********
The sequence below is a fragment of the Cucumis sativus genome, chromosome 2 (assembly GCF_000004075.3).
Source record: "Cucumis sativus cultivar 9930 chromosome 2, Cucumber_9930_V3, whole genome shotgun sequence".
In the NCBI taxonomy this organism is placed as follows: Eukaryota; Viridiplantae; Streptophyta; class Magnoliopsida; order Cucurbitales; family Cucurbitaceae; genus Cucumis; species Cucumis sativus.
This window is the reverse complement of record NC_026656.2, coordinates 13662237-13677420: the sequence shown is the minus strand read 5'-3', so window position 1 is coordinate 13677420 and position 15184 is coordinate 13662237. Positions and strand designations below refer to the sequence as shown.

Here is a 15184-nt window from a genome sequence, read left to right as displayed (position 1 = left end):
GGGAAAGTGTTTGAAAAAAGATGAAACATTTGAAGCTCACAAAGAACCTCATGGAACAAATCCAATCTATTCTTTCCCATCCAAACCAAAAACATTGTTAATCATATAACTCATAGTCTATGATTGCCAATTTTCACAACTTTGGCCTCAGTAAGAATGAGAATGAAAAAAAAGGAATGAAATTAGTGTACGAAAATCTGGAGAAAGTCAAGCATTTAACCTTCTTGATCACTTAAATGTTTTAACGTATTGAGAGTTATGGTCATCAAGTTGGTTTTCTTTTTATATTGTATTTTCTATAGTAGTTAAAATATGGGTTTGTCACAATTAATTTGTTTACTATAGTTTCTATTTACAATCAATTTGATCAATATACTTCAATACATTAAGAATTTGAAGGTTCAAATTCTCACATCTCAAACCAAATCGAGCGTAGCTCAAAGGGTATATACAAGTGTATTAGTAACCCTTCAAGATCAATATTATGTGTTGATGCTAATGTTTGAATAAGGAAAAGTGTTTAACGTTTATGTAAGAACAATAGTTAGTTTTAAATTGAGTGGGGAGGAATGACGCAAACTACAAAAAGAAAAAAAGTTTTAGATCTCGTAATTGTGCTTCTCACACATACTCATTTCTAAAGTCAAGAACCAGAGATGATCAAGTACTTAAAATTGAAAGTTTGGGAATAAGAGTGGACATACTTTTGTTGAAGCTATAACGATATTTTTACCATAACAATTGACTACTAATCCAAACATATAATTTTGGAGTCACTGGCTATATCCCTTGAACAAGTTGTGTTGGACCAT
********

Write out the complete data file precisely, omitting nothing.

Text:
The sequence below is a fragment of the Cucumis sativus genome, chromosome 2 (assembly GCF_000004075.3).
Source record: "Cucumis sativus cultivar 9930 chromosome 2, Cucumber_9930_V3, whole genome shotgun sequence".
In the NCBI taxonomy this organism is placed as follows: Eukaryota; Viridiplantae; Streptophyta; class Magnoliopsida; order Cucurbitales; family Cucurbitaceae; genus Cucumis; species Cucumis sativus.
This window is the reverse complement of record NC_026656.2, coordinates 13662237-13677420: the sequence shown is the minus strand read 5'-3', so window position 1 is coordinate 13677420 and position 15184 is coordinate 13662237. Positions and strand designations below refer to the sequence as shown.

Here is a 15184-nt window from a genome sequence, read left to right as displayed (position 1 = left end):
GGGAAAGTGTTTGAAAAAAGATGAAACATTTGAAGCTCACAAAGAACCTCATGGAACAAATCCAATCTATTCTTTCCCATCCAAACCAAAAACATTGTTAATCATATAACTCATAGTCTATGATTGCCAATTTTCACAACTTTGGCCTCAGTAAGAATGAGAATGAAAAAAAAGGAATGAAATTAGTGTACGAAAATCTGGAGAAAGTCAAGCATTTAACCTTCTTGATCACTTAAATGTTTTAACGTATTGAGAGTTATGGTCATCAAGTTGGTTTTCTTTTTATATTGTATTTTCTATAGTAGTTAAAATATGGGTTTGTCACAATTAATTTGTTTACTATAGTTTCTATTTACAATCAATTTGATCAATATACTTCAATACATTAAGAATTTGAAGGTTCAAATTCTCACATCTCAAACCAAATCGAGCGTAGCTCAAAGGGTATATACAAGTGTATTAGTAACCCTTCAAGATCAATATTATGTGTTGATGCTAATGTTTGAATAAGGAAAAGTGTTTAACGTTTATGTAAGAACAATAGTTAGTTTTAAATTGAGTGGGGAGGAATGACGCAAACTACAAAAAGAAAAAAAGTTTTAGATCTCGTAATTGTGCTTCTCACACATACTCATTTCTAAAGTCAAGAACCAGAGATGATCAAGTACTTAAAATTGAAAGTTTGGGAATAAGAGTGGACATACTTTTGTTGAAGCTATAACGATATTTTTACCATAACAATTGACTACTAATCCAAACATATAATTTTGGAGTCACTGGCTATATCCCTTGAACAAGTTGTGTTGGACCAT